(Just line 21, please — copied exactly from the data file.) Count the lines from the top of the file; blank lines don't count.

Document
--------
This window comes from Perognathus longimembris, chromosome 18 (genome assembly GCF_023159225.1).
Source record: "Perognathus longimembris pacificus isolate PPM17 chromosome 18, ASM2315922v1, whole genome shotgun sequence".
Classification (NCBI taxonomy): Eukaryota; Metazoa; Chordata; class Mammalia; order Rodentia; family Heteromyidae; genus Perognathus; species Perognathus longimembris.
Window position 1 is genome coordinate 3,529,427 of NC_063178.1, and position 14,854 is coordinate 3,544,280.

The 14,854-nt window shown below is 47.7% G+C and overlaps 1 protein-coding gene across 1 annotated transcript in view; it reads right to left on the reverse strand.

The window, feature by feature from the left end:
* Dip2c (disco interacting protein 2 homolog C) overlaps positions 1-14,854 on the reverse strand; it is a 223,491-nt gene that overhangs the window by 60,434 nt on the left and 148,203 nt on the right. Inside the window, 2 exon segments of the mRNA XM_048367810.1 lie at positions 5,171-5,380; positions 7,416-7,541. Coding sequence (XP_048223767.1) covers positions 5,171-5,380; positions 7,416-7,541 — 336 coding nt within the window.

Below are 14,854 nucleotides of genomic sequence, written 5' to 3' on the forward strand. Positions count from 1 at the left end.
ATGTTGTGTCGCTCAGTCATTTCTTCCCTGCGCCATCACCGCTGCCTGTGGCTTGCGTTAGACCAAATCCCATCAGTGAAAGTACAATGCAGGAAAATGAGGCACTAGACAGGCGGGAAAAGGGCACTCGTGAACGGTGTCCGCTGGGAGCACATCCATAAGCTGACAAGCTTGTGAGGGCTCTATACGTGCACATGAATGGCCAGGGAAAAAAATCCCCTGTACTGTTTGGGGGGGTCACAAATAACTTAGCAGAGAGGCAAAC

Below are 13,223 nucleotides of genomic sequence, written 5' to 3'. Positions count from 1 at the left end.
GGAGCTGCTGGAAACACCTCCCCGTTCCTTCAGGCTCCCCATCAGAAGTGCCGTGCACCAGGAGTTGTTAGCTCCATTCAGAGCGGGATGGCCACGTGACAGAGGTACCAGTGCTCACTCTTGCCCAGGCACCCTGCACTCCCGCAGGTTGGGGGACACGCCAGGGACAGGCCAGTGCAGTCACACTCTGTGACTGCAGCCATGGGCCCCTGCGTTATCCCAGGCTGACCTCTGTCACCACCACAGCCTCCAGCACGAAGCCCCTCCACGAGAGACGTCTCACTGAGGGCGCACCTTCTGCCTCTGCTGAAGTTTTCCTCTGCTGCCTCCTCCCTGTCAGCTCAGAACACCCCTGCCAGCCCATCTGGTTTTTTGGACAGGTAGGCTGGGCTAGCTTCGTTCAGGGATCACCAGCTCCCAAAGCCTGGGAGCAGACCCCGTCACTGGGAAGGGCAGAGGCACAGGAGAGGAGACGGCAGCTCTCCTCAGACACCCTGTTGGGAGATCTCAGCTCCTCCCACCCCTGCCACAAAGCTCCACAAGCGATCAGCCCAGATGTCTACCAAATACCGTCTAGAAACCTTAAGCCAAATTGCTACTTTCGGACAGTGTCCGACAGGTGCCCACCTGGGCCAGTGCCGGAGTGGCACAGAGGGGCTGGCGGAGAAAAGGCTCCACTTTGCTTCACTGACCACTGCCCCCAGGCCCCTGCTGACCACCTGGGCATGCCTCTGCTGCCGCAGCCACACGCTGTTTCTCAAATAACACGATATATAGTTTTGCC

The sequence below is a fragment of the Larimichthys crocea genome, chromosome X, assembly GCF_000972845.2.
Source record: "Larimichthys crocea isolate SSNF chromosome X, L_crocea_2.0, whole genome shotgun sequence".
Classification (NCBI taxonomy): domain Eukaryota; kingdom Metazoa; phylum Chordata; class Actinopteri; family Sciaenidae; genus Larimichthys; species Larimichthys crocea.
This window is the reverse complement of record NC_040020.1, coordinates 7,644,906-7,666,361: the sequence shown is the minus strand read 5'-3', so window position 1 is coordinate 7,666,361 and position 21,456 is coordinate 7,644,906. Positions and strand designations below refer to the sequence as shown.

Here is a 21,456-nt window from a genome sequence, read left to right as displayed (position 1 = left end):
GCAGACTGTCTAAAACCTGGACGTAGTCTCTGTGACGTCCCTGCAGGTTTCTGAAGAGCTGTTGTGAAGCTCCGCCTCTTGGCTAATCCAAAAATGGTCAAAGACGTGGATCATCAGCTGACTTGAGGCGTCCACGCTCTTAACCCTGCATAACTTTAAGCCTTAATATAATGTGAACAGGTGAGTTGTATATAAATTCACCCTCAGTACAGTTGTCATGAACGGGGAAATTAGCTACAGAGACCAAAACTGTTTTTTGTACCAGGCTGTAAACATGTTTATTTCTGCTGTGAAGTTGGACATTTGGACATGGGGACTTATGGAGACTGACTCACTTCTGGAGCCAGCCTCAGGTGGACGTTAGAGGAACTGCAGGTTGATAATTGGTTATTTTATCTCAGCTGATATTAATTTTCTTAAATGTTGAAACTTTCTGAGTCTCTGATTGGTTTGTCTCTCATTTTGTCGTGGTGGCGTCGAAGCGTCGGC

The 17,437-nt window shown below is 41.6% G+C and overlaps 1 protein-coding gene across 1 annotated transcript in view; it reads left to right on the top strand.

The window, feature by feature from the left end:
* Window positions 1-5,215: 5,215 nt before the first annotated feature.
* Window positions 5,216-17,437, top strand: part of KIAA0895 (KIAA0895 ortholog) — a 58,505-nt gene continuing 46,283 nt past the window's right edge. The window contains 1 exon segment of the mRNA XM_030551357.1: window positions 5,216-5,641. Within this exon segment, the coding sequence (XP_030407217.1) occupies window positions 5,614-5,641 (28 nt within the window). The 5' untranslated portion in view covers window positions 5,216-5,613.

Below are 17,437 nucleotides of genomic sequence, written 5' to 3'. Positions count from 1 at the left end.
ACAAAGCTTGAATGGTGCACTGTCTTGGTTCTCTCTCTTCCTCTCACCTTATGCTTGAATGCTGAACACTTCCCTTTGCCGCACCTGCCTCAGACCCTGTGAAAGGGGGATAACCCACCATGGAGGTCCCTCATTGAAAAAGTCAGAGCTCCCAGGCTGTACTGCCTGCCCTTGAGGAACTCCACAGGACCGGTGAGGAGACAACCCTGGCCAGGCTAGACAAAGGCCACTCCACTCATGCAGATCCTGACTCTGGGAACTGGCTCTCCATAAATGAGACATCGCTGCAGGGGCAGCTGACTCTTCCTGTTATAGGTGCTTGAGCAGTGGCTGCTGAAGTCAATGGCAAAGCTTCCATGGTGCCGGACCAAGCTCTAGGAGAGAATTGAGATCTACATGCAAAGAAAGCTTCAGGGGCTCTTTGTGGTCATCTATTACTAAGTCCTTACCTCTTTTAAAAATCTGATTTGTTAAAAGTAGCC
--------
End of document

* Window positions 5,216-17,437, top strand: part of KIAA0895 (KIAA0895 ortholog) — a 58,505-nt gene continuing 46,283 nt past the window's right edge. The window contains 1 exon segment of the mRNA XM_030551357.1: window positions 5,216-5,641. Within this exon segment, the coding sequence (XP_030407217.1) occupies window positions 5,614-5,641 (28 nt within the window). The 5' untranslated portion in view covers window positions 5,216-5,613.